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Often I need to paste something into several adjacent lines, at the same or similar positions. It's a pain to have to move the cursor back to the beginning of the pasted contents every time, when moving on to the next line. How can I paste (as in, the command 'p') without moving the cursor? Or, how can I quickly get the cursor back to where it was before pasting?

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4 Answers 4

up vote 16 down vote accepted

The safest way without destroying a register is to do the following:

p`[

If you want to create a shortcut, just use any of vim's map functions that are suitable for you, eg:

noremap p p`[
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Is there a way to use marks more safely, so that it doesn't destroy something I happen to have in that register? Maybe some other register that isn't normally used at all - I'm not sure what's available or customary. –  aehlke Oct 19 '09 at 6:21
    
Sorry, what I meant in my comment was, I'd like to save that as a preset command so it's less to type. –  aehlke Oct 19 '09 at 6:22
    
See the revised answer. –  carl Oct 19 '09 at 6:29
    
Note when you repeat using . the mapping is ignored. Is that a vim bug, or is there a way to honor the mapping? This is especially useful when P rather than p is used, as Shift-P is awkward to repeat –  pixelbeat Nov 10 '09 at 22:58
    
@pixelbeat I think there's a repeat.vim which makes . more powerful/intelligent. Might help you. –  aehlke May 13 '10 at 1:08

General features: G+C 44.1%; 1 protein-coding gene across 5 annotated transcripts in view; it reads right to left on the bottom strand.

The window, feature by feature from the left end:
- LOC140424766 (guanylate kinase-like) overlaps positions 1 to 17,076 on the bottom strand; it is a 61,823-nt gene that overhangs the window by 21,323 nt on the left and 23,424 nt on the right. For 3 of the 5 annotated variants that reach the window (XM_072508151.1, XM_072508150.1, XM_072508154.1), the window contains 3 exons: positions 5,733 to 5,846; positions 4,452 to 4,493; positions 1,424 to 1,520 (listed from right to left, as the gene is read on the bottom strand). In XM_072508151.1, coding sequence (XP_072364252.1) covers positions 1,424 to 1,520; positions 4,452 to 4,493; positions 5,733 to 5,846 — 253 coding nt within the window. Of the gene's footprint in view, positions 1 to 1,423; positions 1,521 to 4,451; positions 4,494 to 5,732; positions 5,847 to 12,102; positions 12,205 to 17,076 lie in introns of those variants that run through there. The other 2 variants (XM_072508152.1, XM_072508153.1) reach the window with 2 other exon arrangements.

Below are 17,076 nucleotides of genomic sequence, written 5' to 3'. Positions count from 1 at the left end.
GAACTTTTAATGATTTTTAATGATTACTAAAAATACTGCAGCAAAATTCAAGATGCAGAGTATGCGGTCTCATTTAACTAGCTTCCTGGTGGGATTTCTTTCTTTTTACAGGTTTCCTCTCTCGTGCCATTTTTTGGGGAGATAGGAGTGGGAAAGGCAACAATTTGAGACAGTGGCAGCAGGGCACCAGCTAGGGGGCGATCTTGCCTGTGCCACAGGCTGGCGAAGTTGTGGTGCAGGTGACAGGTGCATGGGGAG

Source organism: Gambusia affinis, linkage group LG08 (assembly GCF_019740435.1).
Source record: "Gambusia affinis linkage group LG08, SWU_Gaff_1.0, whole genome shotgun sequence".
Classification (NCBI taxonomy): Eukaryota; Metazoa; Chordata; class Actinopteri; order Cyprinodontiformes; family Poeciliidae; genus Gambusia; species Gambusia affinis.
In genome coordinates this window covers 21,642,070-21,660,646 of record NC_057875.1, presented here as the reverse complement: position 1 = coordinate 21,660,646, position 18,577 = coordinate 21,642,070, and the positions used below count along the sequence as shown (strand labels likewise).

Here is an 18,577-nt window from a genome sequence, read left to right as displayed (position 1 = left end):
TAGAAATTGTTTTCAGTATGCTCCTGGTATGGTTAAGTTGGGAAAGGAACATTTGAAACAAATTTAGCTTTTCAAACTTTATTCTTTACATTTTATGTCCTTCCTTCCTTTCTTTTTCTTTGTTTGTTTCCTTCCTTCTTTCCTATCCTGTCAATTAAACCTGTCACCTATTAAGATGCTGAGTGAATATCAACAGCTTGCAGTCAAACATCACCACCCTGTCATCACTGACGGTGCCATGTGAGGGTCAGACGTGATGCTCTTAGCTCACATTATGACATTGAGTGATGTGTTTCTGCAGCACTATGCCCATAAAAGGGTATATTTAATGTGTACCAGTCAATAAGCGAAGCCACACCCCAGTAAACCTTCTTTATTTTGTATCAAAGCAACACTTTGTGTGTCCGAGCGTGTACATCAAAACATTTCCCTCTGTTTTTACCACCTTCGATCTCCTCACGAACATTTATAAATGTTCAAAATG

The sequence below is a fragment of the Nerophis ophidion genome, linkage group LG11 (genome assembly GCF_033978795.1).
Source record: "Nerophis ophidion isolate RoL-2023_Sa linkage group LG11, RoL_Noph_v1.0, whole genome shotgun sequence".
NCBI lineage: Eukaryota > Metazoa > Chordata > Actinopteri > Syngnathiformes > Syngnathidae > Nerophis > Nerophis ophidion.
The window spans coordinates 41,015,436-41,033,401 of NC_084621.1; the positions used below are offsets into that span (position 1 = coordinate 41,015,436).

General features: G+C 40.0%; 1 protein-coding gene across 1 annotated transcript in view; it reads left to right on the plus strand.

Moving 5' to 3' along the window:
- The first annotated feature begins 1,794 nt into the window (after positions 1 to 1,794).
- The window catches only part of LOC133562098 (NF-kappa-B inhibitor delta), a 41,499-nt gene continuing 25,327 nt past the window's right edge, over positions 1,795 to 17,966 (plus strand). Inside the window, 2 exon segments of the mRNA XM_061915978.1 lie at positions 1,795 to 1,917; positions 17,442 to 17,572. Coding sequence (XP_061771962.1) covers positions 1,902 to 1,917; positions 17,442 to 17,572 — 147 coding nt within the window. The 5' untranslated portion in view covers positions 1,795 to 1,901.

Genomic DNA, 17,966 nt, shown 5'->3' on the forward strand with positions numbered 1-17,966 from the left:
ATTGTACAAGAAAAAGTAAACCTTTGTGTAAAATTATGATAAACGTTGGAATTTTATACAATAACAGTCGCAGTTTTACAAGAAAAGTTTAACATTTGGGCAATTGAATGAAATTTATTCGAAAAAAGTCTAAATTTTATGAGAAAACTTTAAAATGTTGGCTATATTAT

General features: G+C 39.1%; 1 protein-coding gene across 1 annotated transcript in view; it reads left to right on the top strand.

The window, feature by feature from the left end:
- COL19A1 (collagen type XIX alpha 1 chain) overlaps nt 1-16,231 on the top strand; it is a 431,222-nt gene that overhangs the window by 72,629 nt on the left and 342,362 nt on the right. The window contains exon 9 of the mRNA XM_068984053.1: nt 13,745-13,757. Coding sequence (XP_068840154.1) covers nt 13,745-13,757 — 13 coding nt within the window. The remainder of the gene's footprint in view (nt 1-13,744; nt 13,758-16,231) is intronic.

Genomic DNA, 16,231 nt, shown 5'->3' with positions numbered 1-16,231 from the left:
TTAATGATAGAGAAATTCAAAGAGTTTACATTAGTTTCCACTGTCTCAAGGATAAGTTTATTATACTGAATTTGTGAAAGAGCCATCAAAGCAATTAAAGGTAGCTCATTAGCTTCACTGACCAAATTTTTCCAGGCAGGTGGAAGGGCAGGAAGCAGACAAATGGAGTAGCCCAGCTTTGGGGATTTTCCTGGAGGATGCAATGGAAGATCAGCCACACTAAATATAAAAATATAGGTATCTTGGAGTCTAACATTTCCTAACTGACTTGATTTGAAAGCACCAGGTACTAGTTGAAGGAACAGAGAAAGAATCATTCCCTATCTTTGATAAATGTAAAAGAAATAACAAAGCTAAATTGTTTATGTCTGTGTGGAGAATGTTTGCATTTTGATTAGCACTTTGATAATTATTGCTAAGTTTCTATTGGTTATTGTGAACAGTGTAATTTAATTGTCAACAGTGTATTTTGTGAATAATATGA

Whenever I have a sequence of steps to repeat several times I record a macro, which is trivially easy in Vim. The general method is

  1. Position the cursor where you want to make the first change.
  2. Type qx to start recording keystrokes.
  3. Make the first edit.
  4. Move the cursor to the position where the second edit should begin.
  5. Hit q again to quit recording.
  6. Type @x to replay the macro and make the next edit. The @ command takes a count so you can repeat the edit as many times as you want with one command.

So in your case, the entire sequence of keystrokes to record the macro might be

qxp`[jq

and 5@x to replay it five times for a total of 6 changes.

Note that the character after the first q is a register to record the macro into and it can be any letter, not just x. Just be careful your macros doesn't yank text into the register presently being recording into, it makes a real mess of things!

Macros can be arbitrarily long and complex. They can contain Ex mode commands and even call other macros.

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This is a great explanation, thank you. I'll experiment with this. –  aehlke Oct 25 '09 at 1:16
    
Can you elaborate on this bit --> "Just be careful your macros doesn't yank text into the register presently being recording into" ? Thanks –  Steven Lu Mar 13 '13 at 17:47

You can quickly get back to where you were before pasting by pressing CTRL-o. This in general moves back to the previous cursor position.

I am pasting lines from all over a large document to one of 3 marks (moving around lines to come under headings). The fastest way I found is:

'ap

followed by CTRL-o

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'k' ? (as in the up arrow)

If you use 'p' to paste text below the current line, the cursor will be on the first line of the pasted content. Typing 'k' in command mode takes you to the line above the start of the pasted content.

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Please re-read my question. –  aehlke Oct 19 '09 at 6:35
    
p pastes after cursor. it doesn't have to be in next line. it depends on how you selected block to copy (v vs. shift-v). -1 –  user80168 Oct 19 '09 at 8:12
    
that's not OP wants –  mko Feb 11 '12 at 16:36

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